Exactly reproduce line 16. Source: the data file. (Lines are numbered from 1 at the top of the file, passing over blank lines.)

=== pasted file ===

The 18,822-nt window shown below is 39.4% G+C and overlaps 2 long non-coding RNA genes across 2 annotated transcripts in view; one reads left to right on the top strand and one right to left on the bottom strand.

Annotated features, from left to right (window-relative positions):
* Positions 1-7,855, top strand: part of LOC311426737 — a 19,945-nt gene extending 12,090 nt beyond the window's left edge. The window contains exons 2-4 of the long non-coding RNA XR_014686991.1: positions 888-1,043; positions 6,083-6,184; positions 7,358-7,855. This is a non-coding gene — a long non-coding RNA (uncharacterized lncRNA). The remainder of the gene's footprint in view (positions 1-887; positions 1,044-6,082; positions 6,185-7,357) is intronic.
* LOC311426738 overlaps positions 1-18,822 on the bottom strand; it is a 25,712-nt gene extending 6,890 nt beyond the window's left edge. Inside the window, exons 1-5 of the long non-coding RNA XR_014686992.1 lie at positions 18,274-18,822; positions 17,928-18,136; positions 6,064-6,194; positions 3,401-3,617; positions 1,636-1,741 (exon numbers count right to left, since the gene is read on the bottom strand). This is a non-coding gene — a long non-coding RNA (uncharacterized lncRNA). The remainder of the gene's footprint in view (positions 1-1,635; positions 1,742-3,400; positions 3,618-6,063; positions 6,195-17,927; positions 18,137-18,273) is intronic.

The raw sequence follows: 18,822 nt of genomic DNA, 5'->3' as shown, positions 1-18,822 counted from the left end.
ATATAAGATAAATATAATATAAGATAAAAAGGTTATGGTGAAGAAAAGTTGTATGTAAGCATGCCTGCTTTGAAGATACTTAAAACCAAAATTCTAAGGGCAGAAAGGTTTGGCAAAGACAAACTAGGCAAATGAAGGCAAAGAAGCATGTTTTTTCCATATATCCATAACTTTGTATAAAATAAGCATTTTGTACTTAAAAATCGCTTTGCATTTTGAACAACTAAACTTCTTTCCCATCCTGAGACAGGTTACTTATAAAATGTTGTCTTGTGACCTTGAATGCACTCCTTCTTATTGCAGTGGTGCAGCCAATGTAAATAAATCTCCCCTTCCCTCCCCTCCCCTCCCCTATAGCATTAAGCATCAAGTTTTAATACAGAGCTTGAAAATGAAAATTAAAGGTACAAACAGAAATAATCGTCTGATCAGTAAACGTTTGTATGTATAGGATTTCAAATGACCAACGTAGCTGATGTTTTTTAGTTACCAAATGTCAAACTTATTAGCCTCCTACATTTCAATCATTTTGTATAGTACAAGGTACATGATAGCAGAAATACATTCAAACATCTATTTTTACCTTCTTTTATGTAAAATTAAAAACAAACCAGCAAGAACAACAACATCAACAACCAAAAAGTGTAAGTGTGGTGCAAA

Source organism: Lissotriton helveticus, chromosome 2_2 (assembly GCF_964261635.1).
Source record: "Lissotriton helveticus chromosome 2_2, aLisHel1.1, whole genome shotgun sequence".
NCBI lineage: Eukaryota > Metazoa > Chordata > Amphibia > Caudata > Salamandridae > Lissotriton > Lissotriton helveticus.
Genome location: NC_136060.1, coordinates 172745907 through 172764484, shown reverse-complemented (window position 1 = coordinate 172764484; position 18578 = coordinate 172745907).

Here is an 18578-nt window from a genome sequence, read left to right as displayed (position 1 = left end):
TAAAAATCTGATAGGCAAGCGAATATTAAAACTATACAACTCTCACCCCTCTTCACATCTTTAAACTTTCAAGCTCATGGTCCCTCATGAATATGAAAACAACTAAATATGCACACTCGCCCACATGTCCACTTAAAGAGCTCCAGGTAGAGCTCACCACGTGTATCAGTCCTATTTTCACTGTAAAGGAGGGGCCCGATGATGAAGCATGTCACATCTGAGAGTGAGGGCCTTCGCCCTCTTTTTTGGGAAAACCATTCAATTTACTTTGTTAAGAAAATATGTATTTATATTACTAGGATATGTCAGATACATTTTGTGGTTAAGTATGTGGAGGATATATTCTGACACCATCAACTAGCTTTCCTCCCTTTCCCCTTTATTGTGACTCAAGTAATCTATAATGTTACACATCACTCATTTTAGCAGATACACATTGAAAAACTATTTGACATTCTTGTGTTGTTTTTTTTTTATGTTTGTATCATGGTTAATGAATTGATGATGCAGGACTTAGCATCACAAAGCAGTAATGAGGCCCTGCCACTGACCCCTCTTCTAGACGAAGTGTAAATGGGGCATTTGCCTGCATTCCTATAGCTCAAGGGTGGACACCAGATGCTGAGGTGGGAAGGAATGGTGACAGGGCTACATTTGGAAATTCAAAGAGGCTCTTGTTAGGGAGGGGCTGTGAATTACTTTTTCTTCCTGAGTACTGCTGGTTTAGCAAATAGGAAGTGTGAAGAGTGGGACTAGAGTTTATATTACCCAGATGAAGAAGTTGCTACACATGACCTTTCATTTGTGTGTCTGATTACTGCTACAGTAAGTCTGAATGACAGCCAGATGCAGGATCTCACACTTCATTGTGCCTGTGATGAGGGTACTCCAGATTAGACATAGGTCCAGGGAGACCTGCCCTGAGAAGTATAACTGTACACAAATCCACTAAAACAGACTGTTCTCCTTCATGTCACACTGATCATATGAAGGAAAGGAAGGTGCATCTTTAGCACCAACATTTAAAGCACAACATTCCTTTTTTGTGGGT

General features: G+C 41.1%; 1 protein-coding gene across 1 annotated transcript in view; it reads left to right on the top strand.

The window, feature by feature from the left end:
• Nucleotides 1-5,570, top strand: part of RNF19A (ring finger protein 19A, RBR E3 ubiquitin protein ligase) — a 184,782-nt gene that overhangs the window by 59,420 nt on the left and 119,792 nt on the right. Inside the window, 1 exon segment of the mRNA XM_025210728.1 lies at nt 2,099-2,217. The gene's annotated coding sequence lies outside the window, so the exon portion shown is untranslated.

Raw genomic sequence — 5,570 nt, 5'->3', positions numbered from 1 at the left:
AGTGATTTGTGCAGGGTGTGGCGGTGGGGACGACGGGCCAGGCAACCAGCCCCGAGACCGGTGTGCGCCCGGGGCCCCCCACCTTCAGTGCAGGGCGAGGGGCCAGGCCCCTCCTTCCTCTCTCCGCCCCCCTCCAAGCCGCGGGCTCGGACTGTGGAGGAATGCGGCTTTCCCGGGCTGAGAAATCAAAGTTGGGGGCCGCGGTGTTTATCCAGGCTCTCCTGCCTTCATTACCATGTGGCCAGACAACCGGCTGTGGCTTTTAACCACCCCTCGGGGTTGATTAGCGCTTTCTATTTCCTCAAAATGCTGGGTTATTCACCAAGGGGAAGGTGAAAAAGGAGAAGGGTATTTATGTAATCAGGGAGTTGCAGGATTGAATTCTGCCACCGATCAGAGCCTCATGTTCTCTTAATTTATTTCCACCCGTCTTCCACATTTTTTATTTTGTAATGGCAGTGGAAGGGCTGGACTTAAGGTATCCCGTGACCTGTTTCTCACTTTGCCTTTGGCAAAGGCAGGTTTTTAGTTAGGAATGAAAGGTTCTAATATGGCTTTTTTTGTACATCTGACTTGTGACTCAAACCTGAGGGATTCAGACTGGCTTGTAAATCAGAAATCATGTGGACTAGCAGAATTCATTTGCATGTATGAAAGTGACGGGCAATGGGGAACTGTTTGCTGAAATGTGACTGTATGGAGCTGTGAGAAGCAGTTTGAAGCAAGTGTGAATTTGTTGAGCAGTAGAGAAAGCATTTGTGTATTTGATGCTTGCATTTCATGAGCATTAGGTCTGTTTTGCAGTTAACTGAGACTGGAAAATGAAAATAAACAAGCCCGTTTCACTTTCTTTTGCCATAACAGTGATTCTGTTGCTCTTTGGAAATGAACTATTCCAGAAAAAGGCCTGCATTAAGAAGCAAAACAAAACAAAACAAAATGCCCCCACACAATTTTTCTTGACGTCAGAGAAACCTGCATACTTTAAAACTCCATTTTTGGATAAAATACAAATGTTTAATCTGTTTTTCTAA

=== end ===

Raw genomic sequence — 5,570 nt, 5'->3', positions numbered from 1 at the left: